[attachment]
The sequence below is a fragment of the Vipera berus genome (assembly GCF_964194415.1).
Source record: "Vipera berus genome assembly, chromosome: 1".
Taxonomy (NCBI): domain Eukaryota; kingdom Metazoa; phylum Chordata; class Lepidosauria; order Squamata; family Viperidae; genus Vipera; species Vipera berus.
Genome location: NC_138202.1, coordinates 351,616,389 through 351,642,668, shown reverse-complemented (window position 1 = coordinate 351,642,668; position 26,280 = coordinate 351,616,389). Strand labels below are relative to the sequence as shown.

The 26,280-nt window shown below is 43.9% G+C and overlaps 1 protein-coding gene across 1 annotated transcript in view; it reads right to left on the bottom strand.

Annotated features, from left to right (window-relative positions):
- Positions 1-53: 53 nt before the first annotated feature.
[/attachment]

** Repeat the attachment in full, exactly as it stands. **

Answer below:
The sequence below is a fragment of the Vipera berus genome (assembly GCF_964194415.1).
Source record: "Vipera berus genome assembly, chromosome: 1".
Taxonomy (NCBI): domain Eukaryota; kingdom Metazoa; phylum Chordata; class Lepidosauria; order Squamata; family Viperidae; genus Vipera; species Vipera berus.
Genome location: NC_138202.1, coordinates 351,616,389 through 351,642,668, shown reverse-complemented (window position 1 = coordinate 351,642,668; position 26,280 = coordinate 351,616,389). Strand labels below are relative to the sequence as shown.

The 26,280-nt window shown below is 43.9% G+C and overlaps 1 protein-coding gene across 1 annotated transcript in view; it reads right to left on the bottom strand.

Annotated features, from left to right (window-relative positions):
- Positions 1-53: 53 nt before the first annotated feature.